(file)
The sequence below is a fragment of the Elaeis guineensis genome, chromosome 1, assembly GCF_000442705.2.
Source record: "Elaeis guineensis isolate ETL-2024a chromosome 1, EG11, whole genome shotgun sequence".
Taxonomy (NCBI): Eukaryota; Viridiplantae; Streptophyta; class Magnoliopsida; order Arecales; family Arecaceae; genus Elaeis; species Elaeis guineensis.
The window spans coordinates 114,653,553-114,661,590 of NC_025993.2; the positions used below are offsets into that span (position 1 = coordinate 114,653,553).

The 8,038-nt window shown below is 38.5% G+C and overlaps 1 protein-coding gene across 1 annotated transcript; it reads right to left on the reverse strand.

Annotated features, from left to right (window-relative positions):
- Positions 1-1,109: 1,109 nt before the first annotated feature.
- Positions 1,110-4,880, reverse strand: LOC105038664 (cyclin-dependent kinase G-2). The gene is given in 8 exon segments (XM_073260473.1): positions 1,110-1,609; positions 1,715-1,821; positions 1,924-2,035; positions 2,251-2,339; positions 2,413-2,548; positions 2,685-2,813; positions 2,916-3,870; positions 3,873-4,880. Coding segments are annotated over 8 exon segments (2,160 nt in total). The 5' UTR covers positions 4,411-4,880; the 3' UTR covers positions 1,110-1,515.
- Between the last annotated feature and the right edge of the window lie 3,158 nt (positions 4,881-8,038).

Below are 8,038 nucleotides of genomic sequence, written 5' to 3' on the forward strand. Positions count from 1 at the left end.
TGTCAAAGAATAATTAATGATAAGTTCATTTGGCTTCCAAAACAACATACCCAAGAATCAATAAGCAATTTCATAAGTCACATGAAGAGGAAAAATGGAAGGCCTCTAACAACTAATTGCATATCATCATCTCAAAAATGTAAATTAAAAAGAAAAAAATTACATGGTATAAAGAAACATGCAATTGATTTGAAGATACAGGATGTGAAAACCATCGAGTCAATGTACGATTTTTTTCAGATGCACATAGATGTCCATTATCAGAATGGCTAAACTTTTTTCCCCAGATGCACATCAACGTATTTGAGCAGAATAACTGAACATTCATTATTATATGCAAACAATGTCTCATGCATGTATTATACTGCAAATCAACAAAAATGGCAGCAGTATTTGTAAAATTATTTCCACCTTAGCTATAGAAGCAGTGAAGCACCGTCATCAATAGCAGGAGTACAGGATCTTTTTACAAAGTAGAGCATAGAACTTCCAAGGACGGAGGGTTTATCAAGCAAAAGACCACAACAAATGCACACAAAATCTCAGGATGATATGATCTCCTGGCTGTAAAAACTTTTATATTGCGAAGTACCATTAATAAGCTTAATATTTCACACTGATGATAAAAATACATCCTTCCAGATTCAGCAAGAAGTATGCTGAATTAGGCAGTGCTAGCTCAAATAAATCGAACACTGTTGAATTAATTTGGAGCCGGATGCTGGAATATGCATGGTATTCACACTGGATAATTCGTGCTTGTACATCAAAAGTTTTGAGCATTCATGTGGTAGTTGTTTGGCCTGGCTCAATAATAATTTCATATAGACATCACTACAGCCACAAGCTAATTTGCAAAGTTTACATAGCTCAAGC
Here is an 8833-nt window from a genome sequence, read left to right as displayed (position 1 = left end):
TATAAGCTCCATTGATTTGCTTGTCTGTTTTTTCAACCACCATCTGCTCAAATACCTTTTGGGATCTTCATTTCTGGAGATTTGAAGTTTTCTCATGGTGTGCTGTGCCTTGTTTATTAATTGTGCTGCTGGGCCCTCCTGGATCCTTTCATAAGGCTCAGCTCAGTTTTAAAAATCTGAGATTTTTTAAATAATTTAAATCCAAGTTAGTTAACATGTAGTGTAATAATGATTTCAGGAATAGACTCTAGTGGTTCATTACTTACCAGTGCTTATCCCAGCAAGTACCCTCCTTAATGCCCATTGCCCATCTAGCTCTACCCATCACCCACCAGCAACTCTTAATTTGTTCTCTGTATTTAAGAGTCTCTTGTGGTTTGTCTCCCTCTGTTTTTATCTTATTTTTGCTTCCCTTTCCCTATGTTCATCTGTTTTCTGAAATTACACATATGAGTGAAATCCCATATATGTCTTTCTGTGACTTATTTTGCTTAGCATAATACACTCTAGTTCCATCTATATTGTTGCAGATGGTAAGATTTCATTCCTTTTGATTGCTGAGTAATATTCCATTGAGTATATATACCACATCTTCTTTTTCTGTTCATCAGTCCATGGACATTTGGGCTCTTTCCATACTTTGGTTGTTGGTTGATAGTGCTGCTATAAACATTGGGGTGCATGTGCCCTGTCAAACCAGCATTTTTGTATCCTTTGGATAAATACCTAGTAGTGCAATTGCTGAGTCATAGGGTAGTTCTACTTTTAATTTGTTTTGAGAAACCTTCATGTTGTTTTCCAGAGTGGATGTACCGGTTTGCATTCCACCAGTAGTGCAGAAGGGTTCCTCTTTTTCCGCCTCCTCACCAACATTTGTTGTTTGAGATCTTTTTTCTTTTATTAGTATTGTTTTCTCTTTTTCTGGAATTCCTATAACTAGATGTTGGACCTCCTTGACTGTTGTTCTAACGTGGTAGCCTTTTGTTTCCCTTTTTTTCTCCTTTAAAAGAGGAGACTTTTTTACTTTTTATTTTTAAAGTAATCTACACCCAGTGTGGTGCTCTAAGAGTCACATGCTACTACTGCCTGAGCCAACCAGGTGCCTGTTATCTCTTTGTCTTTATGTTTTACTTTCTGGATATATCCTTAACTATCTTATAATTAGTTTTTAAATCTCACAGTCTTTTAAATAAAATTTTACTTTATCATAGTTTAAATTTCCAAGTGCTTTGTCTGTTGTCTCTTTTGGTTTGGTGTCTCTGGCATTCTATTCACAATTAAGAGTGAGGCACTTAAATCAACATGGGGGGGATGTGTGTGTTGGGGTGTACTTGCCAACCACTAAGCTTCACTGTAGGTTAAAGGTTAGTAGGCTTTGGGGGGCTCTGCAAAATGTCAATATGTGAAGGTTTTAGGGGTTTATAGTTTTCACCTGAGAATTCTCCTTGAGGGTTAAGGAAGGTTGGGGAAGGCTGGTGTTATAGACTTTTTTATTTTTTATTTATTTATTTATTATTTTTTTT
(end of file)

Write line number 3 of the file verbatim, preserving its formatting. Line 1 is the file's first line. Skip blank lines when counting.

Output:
Taxonomy (NCBI): Eukaryota; Viridiplantae; Streptophyta; class Magnoliopsida; order Arecales; family Arecaceae; genus Elaeis; species Elaeis guineensis.